“Art Alive” at the San Diego Museum of Art
Your opportunity to see more than 100 floral designers bring the San Diego Museum of Art’s renowned Permanent Collection to life is next week, during the 34th annual Art Alive . It’s the Museum’s largest fundraiser and a tradition that residents and visitors look forward to.
The exhibit runs between April 24 – April 26 and does exactly what its name implies with exquisite floral arrangements mirroring paintings and sculptures throughout the museum. It’s spectacular, to say the least.
Floral interpretation by Judy Chance, AIFD.
This year, Art Alive will honor the 100th anniversary of Balboa Park. To celebrate this major milestone, René van Rems of René van Rems International will return for his seventh year as the Rotunda Designer. Informed by historic archives from 1915, van Rems will transform the Museum’s central Rotunda into a lush and beautiful floral design and art experience reflective of the Victorian era in Europe and the early days in San Diego. His design will incorporate California-grown flowers such as white hydrangeas, trumpet lilies, carnations, flowering herbs, and more. An internationally known floral artist from Amsterdam, van Rems has been involved with Art Alive since its inception and last served as the Rotunda Designer in 2011.
General admission is free for members, $20 for nonmembers, and free for children age 6 and under. In addition to viewing the annual floral exhibition during Museum hours, Art Alive 2015 offers three full days of events, activities, and celebrations featuring:
Garden of Activities
Saturday, April 25 and Sunday, April 26, Noon – 4:00 p.m.
Great for families, the Garden of Activities features a Museum-wide flower hunt, a children’s reading area complete with nature-inspired stories, and a variety of floral-themed projects designed for children and families to enjoy together. Activities are free after Art Alive floral exhibition general admission.
Saturday, April 25, 10:00 a.m.
From Fabergé to Cartier, independent curator and Fabergé expert Timothy Adams will speak on the influence of flowers and nature on goldsmiths from the turn of the 20th century to present. Adams is Curatorial Consultant for the Decorative Arts department at the Bowers Museum, and Fabergé Historian for the Museum’s 1989 Fabergé: The Imperial Eggs exhibition. Tickets to this annual presentation are $15 for members and $25 for nonmembers.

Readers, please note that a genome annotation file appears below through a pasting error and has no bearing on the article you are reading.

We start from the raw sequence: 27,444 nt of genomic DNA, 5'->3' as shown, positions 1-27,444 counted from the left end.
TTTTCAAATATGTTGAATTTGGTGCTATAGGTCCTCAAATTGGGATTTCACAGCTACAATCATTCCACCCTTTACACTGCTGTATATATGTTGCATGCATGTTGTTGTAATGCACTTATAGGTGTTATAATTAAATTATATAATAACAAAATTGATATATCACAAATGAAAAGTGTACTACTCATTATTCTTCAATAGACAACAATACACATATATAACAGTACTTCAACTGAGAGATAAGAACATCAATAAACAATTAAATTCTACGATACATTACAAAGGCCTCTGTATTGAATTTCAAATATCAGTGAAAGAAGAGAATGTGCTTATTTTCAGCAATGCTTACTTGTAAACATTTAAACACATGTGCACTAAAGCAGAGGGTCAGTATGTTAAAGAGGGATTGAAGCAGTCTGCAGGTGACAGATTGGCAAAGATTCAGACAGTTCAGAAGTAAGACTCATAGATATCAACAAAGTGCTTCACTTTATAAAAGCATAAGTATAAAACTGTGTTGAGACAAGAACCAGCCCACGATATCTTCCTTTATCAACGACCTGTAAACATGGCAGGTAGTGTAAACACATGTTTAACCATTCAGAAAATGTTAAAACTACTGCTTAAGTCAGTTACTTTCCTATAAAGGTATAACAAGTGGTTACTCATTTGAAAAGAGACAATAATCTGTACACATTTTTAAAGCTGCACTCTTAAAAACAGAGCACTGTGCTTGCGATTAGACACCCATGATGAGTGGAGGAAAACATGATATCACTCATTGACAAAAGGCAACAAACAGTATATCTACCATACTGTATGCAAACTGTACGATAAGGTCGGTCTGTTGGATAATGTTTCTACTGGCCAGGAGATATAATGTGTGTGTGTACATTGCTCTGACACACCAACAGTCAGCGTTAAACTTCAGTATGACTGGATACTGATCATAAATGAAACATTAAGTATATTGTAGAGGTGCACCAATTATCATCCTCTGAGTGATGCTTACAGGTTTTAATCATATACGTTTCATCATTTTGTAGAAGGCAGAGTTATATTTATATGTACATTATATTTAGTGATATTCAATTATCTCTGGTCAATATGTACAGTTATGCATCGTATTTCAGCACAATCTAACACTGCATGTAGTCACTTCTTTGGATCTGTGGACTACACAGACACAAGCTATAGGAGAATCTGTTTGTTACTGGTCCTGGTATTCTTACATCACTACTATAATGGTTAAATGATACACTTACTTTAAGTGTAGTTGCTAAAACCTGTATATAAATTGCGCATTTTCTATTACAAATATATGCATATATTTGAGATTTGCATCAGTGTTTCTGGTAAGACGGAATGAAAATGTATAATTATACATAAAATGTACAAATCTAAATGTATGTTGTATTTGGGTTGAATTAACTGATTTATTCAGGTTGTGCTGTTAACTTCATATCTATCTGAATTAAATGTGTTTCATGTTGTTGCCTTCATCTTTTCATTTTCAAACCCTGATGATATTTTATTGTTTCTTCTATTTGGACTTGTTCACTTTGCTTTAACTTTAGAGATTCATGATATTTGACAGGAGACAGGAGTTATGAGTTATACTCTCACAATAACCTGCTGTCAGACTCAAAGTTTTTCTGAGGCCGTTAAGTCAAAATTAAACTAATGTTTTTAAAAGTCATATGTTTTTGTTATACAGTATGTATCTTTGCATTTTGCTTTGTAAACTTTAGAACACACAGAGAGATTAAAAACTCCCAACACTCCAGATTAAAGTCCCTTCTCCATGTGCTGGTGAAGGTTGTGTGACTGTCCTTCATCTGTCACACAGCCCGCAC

Sunday, April 26, 10:00 a.m.
Inspired by Balboa Park’s Centennial, the 2015 Floral Masterclass takes inspiration from the California garden-style arrangements in fashion at the time. Workshop attendees will create and take home an elegant arrangement pairing traditional European elements with a California twist. Designed for all levels of experience, this workshop is led by Sharon Mintz, 2007 Rotunda Designer, 15-year Art Alive legacy designer, and designer at San Diego’s Organic Elements. Tickets are $100 members, $125 for nonmembers, and include a continental breakfast.
About Art Alive
As the Museum’s largest annual fundraiser, Art Alive highlights its Permanent Collection to provide critical support for education, outreach programs and special exhibitions year-round. For more information or to make a donation in support of this San Diego tradition, call the Art Alive Hotline at 619-696-1999, or contact the Museum at [email protected]. Tickets are also available online at SDMArt.org/ArtAlive2015.
Support for Art Alive has been provided by Art Alive 2015 Signature Sponsor Audrey S. Geisel, and Presenting Sponsors Conrad Prebys and Debbie Turner. The Art Alive 2015 Premiere Dinner Chairs are Valerie Cooper, Laurie Mitchell, and Sheryl White. Bloom Bash chairs are Sarah B. Marsh-Rebelo, Demi Rogozienski, and Jacki Johnson-Widder.
Juan Sà¡nchez Cotà¡n, Quince, Cabbage, Melon, and Cucumber, ca 1602. Oil on canvas. Gift of Anne R. and Amy Putnam, 1945:43. Floral interpretation by Sidney Heffner.
William-Adolphe Bouguereau, The Young Shepherdess, 1885. Oil on canvas mounted on board. Gift of Mr. and Mrs. Edwin S. Larsen, 1968:82. Floral interpretation by Jolene De Hoog Harris.